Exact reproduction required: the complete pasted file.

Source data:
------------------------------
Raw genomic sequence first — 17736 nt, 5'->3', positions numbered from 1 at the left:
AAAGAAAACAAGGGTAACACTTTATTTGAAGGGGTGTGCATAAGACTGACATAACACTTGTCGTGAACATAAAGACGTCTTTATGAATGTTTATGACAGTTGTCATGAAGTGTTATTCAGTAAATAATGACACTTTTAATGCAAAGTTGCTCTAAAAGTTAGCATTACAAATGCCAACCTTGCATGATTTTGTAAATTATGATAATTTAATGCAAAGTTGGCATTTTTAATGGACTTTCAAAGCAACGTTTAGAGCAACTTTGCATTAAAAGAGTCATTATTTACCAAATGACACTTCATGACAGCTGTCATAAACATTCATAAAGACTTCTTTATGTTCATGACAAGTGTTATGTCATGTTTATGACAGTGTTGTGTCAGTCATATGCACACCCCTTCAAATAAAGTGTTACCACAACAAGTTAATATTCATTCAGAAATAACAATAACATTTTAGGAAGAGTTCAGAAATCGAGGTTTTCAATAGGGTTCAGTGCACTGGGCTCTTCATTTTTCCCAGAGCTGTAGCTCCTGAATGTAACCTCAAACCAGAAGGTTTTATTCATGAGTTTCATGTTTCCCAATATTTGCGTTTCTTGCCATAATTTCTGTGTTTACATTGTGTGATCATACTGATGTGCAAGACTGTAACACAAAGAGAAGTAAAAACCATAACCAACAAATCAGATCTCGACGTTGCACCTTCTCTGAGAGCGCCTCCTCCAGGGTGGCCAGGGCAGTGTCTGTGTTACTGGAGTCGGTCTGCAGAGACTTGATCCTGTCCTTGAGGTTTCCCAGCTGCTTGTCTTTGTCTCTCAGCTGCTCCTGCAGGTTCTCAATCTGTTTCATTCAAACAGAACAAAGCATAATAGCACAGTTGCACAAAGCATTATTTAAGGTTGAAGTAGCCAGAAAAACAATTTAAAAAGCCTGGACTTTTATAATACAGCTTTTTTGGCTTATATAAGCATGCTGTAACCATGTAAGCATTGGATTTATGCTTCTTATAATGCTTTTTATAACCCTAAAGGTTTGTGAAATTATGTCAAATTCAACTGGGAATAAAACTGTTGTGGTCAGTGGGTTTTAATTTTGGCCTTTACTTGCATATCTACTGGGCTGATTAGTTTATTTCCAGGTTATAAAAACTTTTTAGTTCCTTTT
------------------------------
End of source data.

Raw genomic sequence first — 17736 nt, 5'->3', positions numbered from 1 at the left:
AAAGAAAACAAGGGTAACACTTTATTTGAAGGGGTGTGCATAAGACTGACATAACACTTGTCGTGAACATAAAGACGTCTTTATGAATGTTTATGACAGTTGTCATGAAGTGTTATTCAGTAAATAATGACACTTTTAATGCAAAGTTGCTCTAAAAGTTAGCATTACAAATGCCAACCTTGCATGATTTTGTAAATTATGATAATTTAATGCAAAGTTGGCATTTTTAATGGACTTTCAAAGCAACGTTTAGAGCAACTTTGCATTAAAAGAGTCATTATTTACCAAATGACACTTCATGACAGCTGTCATAAACATTCATAAAGACTTCTTTATGTTCATGACAAGTGTTATGTCATGTTTATGACAGTGTTGTGTCAGTCATATGCACACCCCTTCAAATAAAGTGTTACCACAACAAGTTAATATTCATTCAGAAATAACAATAACATTTTAGGAAGAGTTCAGAAATCGAGGTTTTCAATAGGGTTCAGTGCACTGGGCTCTTCATTTTTCCCAGAGCTGTAGCTCCTGAATGTAACCTCAAACCAGAAGGTTTTATTCATGAGTTTCATGTTTCCCAATATTTGCGTTTCTTGCCATAATTTCTGTGTTTACATTGTGTGATCATACTGATGTGCAAGACTGTAACACAAAGAGAAGTAAAAACCATAACCAACAAATCAGATCTCGACGTTGCACCTTCTCTGAGAGCGCCTCCTCCAGGGTGGCCAGGGCAGTGTCTGTGTTACTGGAGTCGGTCTGCAGAGACTTGATCCTGTCCTTGAGGTTTCCCAGCTGCTTGTCTTTGTCTCTCAGCTGCTCCTGCAGGTTCTCAATCTGTTTCATTCAAACAGAACAAAGCATAATAGCACAGTTGCACAAAGCATTATTTAAGGTTGAAGTAGCCAGAAAAACAATTTAAAAAGCCTGGACTTTTATAATACAGCTTTTTTGGCTTATATAAGCATGCTGTAACCATGTAAGCATTGGATTTATGCTTCTTATAATGCTTTTTATAACCCTAAAGGTTTGTGAAATTATGTCAAATTCAACTGGGAATAAAACTGTTGTGGTCAGTGGGTTTTAATTTTGGCCTTTACTTGCATATCTACTGGGCTGATTAGTTTATTTCCAGGTTATAAAAACTTTTTAGTTCCTTTT